When it comes to EU referendums, Irish governments seem to have a remarkably slow learning curve.
Enda Kenny's has been no different. Despite the many lessons of Nice and Lisbon, one and two, Kenny seems determined to repeat every mistake made by his predecessors as well as make some new ones. An observer could be forgiven for thinking that, panicked by the opinion polls showing a remarkable and unexpected level of support for the fiscal compact, he is doing everything in his power to scupper its passage.
Firstly, and most obviously, the Government is offering this vote in the most begrudging of fashions. Spending weeks loudly insisting that there is no need for the people to vote their approval for something, only to be contradicted by the Attorney General, is not the best way to engender trust and convince those same people that your proposals are beneficial to their interests. Yet this is exactly what Kenny and a stream of ministers did; instead of consulting with the AG first, or better yet sticking to the principle that this is how Ireland approves changes in its relationship with Europe and will continue to do.
However, the bigger problem is that once again an Irish government has allowed the impression to take hold, fairly or unfairly, that we are merely being asked to rubber stamp a German-French proposal on whose composition we had no meaningful input. Can the Government point to areas of this new compact where Irish concerns were raised and addressed? Can it claim that it had a meaningful and demonstrated influence in the process of (much needed) eurozone reform? It cannot.
And this is the main problem -- the Irish people have no buy-in on this compact. People are much more receptive to ideas and proposals when it appears that they have helped shape them, even if this isn't the case. Instead the Government actively lobbied against treaty changes, and for a centrally imposed compact that they hoped they could sneak in the back door. By abandoning even the pretence of constructive influence, Kenny and Gilmore have already lost half the argument.
And the critics who will assail the Government on this lack of influence have a good point. Eamon O Cuiv is right to say that we should have attempted to use this as a lever to get a better deal from the troika. Abandoning self-interest in foreign policy isn't altruism, its stupidity, and a betrayal of the people a government is elected to serve. It's also yet another missed opportunity to exercise the collective bargaining strength of the so-called Pigs to address the ongoing, economically and politically crippling debt crisis, which surely should be a prerequisite for serious fiscal reform of the eurozone.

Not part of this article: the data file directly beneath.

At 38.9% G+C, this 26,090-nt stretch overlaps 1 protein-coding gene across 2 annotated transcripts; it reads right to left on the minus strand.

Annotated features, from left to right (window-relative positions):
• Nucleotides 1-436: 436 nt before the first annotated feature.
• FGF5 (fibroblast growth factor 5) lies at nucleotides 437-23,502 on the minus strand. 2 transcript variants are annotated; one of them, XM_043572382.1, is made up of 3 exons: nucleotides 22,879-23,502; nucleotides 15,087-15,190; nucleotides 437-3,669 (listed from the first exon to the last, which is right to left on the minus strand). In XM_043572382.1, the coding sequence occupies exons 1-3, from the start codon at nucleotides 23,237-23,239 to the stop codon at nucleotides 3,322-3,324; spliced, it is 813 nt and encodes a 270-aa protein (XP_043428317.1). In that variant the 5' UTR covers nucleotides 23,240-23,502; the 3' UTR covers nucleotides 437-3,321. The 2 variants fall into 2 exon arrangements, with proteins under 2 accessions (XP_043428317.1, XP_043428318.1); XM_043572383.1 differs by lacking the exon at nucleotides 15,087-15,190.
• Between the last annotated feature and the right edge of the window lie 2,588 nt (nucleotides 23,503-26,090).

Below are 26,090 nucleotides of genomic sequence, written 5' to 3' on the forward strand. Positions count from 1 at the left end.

Kenny himself sent a terrible message by signing the compact prior to popular ratification, reinforcing the impression that actual input by the Irish people was thoroughly unwelcome.
Having said that, the tortuous process of creating the fiscal compact and the volatility of the markets means that those who argue that we cannot afford not to approve this referendum may be right. Like it or not we live in a globalised world. Spooking the European bond markets with further political instability will do nothing to help growth and encourage recovery.
And without that growth and recovery, there is little to suggest that euro-elites will abandon the present course of punitive austerity -- so the cycle of bailouts and riots will continue.
Alas, Kenny and Gilmore, like their predecessors, seem to be hell-bent on making a Yes vote as difficult as possible, whatever the polls say now.
The Government is even publicly arguing over the date, wilfully putting its own internal divisions on display when a united front is necessary. This may soon be a moot point -- Spain's new government has just declared that it is simply ignoring EU deficit reduction targets, putting the whole project in jeopardy.
But if we want to chart a new course in our relations with Europe, apart from both the docile servility of the Fianna Fail past and the knee-jerk rejectionism of the Sinn Fein future, future Irish governments have to show that they are capable of securing a real stake for Ireland at the top tables of euro-politics and actively involve the people in the process. This Government has not only shown it is incapable of doing either of these things but also, sadly, that it is unwilling.
Daragh McDowell holds a DPhil in International Relations from the University of Oxford